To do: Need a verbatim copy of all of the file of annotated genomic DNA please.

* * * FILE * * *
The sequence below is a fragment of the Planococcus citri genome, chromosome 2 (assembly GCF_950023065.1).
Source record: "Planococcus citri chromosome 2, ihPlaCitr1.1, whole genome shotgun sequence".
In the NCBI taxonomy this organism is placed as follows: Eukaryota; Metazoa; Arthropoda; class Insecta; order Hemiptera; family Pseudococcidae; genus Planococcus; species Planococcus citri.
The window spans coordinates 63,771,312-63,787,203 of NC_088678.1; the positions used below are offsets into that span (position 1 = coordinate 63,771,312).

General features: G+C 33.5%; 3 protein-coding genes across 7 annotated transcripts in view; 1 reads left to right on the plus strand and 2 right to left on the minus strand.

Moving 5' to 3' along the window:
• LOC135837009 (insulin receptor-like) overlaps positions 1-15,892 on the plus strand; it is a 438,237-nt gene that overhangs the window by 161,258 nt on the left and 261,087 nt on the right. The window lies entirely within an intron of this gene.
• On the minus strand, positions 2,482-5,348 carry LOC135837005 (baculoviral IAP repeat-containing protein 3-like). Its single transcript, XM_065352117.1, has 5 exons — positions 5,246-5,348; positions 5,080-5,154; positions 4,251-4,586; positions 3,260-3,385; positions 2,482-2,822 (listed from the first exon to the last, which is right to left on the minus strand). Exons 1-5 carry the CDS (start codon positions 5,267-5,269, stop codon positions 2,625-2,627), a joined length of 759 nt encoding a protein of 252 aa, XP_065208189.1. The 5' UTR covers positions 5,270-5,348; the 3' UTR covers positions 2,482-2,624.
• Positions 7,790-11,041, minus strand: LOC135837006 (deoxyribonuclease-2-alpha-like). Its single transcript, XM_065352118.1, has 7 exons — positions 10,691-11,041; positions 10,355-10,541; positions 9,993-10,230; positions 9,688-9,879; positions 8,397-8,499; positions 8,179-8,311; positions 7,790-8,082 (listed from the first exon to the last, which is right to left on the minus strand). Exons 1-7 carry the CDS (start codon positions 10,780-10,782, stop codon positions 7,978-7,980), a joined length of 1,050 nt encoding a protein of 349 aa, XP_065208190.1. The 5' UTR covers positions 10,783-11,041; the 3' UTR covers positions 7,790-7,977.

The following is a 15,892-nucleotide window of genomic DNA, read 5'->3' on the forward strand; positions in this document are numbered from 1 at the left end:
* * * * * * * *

The sequence below is a fragment of the Planococcus citri genome, chromosome 2 (assembly GCF_950023065.1).
Source record: "Planococcus citri chromosome 2, ihPlaCitr1.1, whole genome shotgun sequence".
In the NCBI taxonomy this organism is placed as follows: Eukaryota; Metazoa; Arthropoda; class Insecta; order Hemiptera; family Pseudococcidae; genus Planococcus; species Planococcus citri.
The window spans coordinates 63,771,312-63,787,203 of NC_088678.1; the positions used below are offsets into that span (position 1 = coordinate 63,771,312).

General features: G+C 33.5%; 3 protein-coding genes across 7 annotated transcripts in view; 1 reads left to right on the plus strand and 2 right to left on the minus strand.

Moving 5' to 3' along the window:
• LOC135837009 (insulin receptor-like) overlaps positions 1-15,892 on the plus strand; it is a 438,237-nt gene that overhangs the window by 161,258 nt on the left and 261,087 nt on the right. The window lies entirely within an intron of this gene.
• On the minus strand, positions 2,482-5,348 carry LOC135837005 (baculoviral IAP repeat-containing protein 3-like). Its single transcript, XM_065352117.1, has 5 exons — positions 5,246-5,348; positions 5,080-5,154; positions 4,251-4,586; positions 3,260-3,385; positions 2,482-2,822 (listed from the first exon to the last, which is right to left on the minus strand). Exons 1-5 carry the CDS (start codon positions 5,267-5,269, stop codon positions 2,625-2,627), a joined length of 759 nt encoding a protein of 252 aa, XP_065208189.1. The 5' UTR covers positions 5,270-5,348; the 3' UTR covers positions 2,482-2,624.
• Positions 7,790-11,041, minus strand: LOC135837006 (deoxyribonuclease-2-alpha-like). Its single transcript, XM_065352118.1, has 7 exons — positions 10,691-11,041; positions 10,355-10,541; positions 9,993-10,230; positions 9,688-9,879; positions 8,397-8,499; positions 8,179-8,311; positions 7,790-8,082 (listed from the first exon to the last, which is right to left on the minus strand). Exons 1-7 carry the CDS (start codon positions 10,780-10,782, stop codon positions 7,978-7,980), a joined length of 1,050 nt encoding a protein of 349 aa, XP_065208190.1. The 5' UTR covers positions 10,783-11,041; the 3' UTR covers positions 7,790-7,977.

The following is a 15,892-nucleotide window of genomic DNA, read 5'->3' on the forward strand; positions in this document are numbered from 1 at the left end: